CALLS are growing for an extraordinary general meeting (EGM) and fresh board elections at Temple Beth Israel (TBI) to quell instability at the 92-year-old Progressive congregation.
The move came after Rabbi Dr John Levi, a venerated emeritus rabbi of the shule and highly respected voice in worldwide Progressive Judaism, expressed deep concern about the synagogue’s direction.
At an April 4 crisis meeting, a group of TBI congregants of decades’ standing conveyed to the executive a sense of alarm within the congregation that chazzan Michel Laloum is being investigated for unspecified complaints, has received no public support from the board in relation to the allegations, and has been barred from commenting about the matter.
In a March 29 email to members, TBI president Joanne Loewy-Irons announced the shule sought legal advice from “a respected independent law firm” which has begun investigating the cantor’s “conduct at work”.
“The investigation process is confidential and the board will not receive any update from the firm … until it has concluded,” stated Loewy-Irons, adding that “all participants are prohibited from revealing details”.
Approached by The AJN, Loewy-Irons stated, “The board of TBI believes it is getting the balance right between responding to calls for transparency in its decision-making and protecting both the integrity of the investigation and the privacy of those involved. The board acknowledges this is a very challenging time for the TBI community. Without prejudicing the outcome of the investigation, it is keen to ensure that all parties – Cantor Laloum, the complainants and other affected members – feel supported by TBI during this difficult time.”
TBI was rocked last year by the departure of Rabbi Gersh Lazarow, its senior rabbi, who then rescinded his resignation, but parted ways with TBI again in January following allegations late last year of widespread plagiarism in his sermons, drashes and articles. Rabbi Kim Ettlinger and president Craig Levin also resigned last year.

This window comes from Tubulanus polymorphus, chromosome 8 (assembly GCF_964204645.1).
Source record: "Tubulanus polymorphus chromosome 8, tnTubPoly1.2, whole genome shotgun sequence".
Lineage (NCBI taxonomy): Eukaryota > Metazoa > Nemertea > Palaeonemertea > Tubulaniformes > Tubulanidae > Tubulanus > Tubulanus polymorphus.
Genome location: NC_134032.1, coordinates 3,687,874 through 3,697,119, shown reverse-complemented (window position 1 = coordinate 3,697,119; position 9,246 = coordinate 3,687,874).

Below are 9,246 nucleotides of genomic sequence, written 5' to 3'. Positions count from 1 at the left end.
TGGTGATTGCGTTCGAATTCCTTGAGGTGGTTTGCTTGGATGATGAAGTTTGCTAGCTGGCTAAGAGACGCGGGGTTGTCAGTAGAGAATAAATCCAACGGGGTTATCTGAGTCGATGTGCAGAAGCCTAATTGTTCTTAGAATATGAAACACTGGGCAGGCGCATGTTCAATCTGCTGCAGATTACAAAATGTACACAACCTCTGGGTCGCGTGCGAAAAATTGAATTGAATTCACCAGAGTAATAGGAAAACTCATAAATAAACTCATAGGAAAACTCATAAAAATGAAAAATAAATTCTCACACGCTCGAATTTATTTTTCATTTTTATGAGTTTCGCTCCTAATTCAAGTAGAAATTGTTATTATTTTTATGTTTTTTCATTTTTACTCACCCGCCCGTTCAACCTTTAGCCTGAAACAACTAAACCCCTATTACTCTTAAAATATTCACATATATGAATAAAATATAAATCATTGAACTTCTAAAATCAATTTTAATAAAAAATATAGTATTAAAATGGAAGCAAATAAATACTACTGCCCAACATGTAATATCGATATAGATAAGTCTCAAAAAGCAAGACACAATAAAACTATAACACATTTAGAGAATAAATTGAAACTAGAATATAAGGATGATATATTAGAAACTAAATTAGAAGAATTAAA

Congregants were also told this week that the shule’s vice-president Judi Cohen has resigned to end perceptions of a conflict of interest, as her daughter Tammy Cohen is employed as a TBI staff member.
In December last year, Rabbi Gary Robuck, a former senior rabbi of Sydney’s North Shore Temple Emanuel, and a chazzan and principal baal koreh (Torah reader), began a 12-month contract as TBI’s interim rabbi, telling The AJN at the time, “I look forward to collaborating, being a good teammate in support of the staff, to assist the members of the community in whatever way they require, and to provide strong leadership at the board table. I bring not only experience but enthusiasm.”
The AJN has heard that unless a number of stalwarts are co-opted onto the board under TBI’s constitution to stabilise the congregational leadership, and with the next AGM not due until November, the only alternative would be early elections.
In a widely circulated April 1 email, Rabbi Levi – who was TBI’s senior rabbi for 23 years, has worked with the shule for more than six decades, and was vice-president of the World Union for Progressive Judaism – expressed dismay at how the board aired accusations against its cantor.
He said for some time now Laloum “has been subjected to conditions of employment that would have destroyed a lesser human being”.
Rabbi Levi said that in recent months, he and his wife Robyn “have been bombarded by messages from distressed and alarmed congregants” about the direction TBI has been taking.
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